These teas were made in joint collaboration with Inner Alchemy Tea Co. – a Vancouver-based tea company owned by Dawna Ehman. Each tea is inspired by a perfume in my line (and carries the same name) and in a sense is a “translation into tea” of that particular perfume. Dawna is an exceptional lady with integrity and passion that shows in everything that she does. Working with her has been both an incredible learning experience and a real treat. And I am very happy with the fruits of this collaboration – 4 amazing perfumed teas (3 of which are made of 100% certified organic teas and herbs).
The term “perfumed tea” requires clarification. Contrary to one’s intuitive interpretation to the term, it is not as literal as it may sound. These highly fragrant and flavourful teas are neither spritzed nor dabbed with perfume; the process in which they acquire their exquisite perfume is pure and unprocessed.
In tea culture, the term “Perfumed Tea” refers to tea that received its unique fragrance and taste from authentic aromatic plant matter. As opposed to “aromatized tea” which is flavoured with a combination of artificial and natural flavourings. In Ayala Moriel’s Perfumed Tea Series, the tea leaves are perfumed by the addition of dried aromatic and flavourful botanicals. For example, our newest tea, Roses et Chocolat, is perfumed with rose petals and cacao nibs; the rooibos in the Immortelle l’Amour tea is perfumed with sliced vanilla bean (they even leave vanilla specs at the bottom of the cup!); the yerbamate and green tea in Gaucho are perfumed with lemongrass, damiana and clover blossom; and the Japanese Sencha green tea in Tirzah is perfumed with a floral bouquet of linden blossoms, hops blossoms and osmanthus flowers.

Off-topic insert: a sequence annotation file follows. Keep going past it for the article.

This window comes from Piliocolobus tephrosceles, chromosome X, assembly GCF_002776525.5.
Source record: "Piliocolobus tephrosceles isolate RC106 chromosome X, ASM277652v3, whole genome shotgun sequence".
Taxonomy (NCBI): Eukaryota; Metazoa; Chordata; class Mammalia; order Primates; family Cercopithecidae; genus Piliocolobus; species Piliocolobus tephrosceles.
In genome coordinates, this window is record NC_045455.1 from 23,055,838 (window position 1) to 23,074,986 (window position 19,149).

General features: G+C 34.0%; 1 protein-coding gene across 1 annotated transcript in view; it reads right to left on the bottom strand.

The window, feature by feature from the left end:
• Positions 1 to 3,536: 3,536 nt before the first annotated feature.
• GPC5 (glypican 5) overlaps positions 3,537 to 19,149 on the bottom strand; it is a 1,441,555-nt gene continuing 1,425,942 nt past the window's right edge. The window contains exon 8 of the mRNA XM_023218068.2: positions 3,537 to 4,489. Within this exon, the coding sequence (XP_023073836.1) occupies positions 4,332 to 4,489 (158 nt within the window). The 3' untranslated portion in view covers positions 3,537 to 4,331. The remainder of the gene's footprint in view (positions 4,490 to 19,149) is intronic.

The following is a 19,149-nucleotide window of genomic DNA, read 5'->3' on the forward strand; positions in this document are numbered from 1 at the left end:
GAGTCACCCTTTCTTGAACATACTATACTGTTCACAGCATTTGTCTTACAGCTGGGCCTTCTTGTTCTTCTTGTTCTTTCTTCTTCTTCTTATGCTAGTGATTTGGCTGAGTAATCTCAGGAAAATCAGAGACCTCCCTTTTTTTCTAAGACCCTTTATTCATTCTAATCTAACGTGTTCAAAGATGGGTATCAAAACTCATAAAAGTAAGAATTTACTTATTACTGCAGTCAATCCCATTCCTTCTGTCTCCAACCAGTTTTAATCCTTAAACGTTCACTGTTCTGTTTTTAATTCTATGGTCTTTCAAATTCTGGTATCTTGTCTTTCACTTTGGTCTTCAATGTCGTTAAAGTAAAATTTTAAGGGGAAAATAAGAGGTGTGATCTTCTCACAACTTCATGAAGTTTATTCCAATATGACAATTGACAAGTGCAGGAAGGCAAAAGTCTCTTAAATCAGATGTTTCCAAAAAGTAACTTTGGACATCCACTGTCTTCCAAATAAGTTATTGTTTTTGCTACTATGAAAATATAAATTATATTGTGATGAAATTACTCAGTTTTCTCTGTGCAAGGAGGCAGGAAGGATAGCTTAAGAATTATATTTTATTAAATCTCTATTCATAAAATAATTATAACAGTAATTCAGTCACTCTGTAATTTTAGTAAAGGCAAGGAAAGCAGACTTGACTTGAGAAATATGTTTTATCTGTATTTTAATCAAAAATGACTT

You truly have an amazing selection of fragrances with names such as: Bois d’ Hiver, Espionage, Film Noir, Fête d’Hiver (Winter Festival), Autumn, Song of Songs and so on…where do you get your inspiration?
The perfume names are an inseparable part of my creative process. There is a story behind each perfume and its name - sometimes too long to tell and better told by the fragrance itself. More than anything else, people and nature inspire me. Some even quite obviously so, bearing a person’s name (i.e.: Tamya, Megumi, Yasmin, Zohar), a season (Autumn, Fete d’Hiver, Bois d’Hiver) or a particular fragrant flower (Lovender, Rosebud, InCarnation, Yasmin, Viola). Inevitably, I’m profoundly inspired by my own culture and personal experiences. Many of my perfumes have roots in the Middle Eastern (Finjan, Razala, Sahleb) and Jewish cultures (i.e.: Song of Songs). Other names are more subtle and the story behind them is quite personal, such as Indigo, which was originally created for my mom even though the name doesn’t imply so.
So not only do you produce floral scents you have a full range of Orientals and Chypres, Fougère, Leathers, Fougère Ambery, Fougère Fresh and so on, this is very fascinating because I have never seen a natural perfumer with so many types of fragrances-Please tell us about this-